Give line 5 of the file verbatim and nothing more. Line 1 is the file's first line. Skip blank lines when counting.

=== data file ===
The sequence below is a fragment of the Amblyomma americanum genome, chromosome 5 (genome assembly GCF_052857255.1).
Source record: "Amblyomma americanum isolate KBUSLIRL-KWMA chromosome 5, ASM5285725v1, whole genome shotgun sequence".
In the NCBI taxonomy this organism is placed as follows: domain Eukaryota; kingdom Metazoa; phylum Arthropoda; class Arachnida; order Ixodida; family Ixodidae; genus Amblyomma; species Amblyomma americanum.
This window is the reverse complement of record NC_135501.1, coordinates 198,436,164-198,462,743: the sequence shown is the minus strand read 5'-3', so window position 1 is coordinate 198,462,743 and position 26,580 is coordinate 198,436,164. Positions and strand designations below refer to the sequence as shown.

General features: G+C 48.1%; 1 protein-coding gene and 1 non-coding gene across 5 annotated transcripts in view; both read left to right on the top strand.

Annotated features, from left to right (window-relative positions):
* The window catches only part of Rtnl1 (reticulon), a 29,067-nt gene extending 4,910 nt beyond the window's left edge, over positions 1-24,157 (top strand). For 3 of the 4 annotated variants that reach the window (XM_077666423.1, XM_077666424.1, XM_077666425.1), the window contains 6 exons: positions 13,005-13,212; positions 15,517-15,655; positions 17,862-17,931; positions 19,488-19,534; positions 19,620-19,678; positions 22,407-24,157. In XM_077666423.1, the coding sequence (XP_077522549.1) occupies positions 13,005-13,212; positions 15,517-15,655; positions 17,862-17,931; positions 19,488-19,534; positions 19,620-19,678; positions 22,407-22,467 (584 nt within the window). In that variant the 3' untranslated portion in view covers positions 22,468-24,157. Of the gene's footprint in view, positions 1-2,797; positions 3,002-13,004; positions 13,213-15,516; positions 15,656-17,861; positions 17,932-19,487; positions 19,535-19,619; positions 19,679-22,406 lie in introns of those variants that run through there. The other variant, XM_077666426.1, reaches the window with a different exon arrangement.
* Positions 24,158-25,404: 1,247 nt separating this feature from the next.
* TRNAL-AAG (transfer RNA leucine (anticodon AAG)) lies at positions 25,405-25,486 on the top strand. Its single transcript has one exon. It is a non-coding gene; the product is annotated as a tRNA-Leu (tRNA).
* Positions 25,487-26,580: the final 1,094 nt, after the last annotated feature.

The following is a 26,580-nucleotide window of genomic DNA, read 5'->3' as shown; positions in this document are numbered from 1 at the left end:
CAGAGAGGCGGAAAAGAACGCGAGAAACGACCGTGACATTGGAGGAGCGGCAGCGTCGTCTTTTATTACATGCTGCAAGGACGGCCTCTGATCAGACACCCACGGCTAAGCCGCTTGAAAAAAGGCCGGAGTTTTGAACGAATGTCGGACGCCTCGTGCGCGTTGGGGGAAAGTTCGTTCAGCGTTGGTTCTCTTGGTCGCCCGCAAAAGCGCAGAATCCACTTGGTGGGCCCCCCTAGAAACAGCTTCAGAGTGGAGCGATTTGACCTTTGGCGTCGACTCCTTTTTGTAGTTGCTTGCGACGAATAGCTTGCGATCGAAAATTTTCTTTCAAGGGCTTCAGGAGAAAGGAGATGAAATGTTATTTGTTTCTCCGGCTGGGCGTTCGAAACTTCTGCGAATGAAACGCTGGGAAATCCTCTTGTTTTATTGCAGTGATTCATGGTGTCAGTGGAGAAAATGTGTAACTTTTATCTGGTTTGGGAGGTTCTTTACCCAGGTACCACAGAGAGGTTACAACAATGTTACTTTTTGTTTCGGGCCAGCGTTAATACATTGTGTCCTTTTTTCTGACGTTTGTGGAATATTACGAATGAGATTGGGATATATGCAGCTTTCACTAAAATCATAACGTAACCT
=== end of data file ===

General features: G+C 48.1%; 1 protein-coding gene and 1 non-coding gene across 5 annotated transcripts in view; both read left to right on the top strand.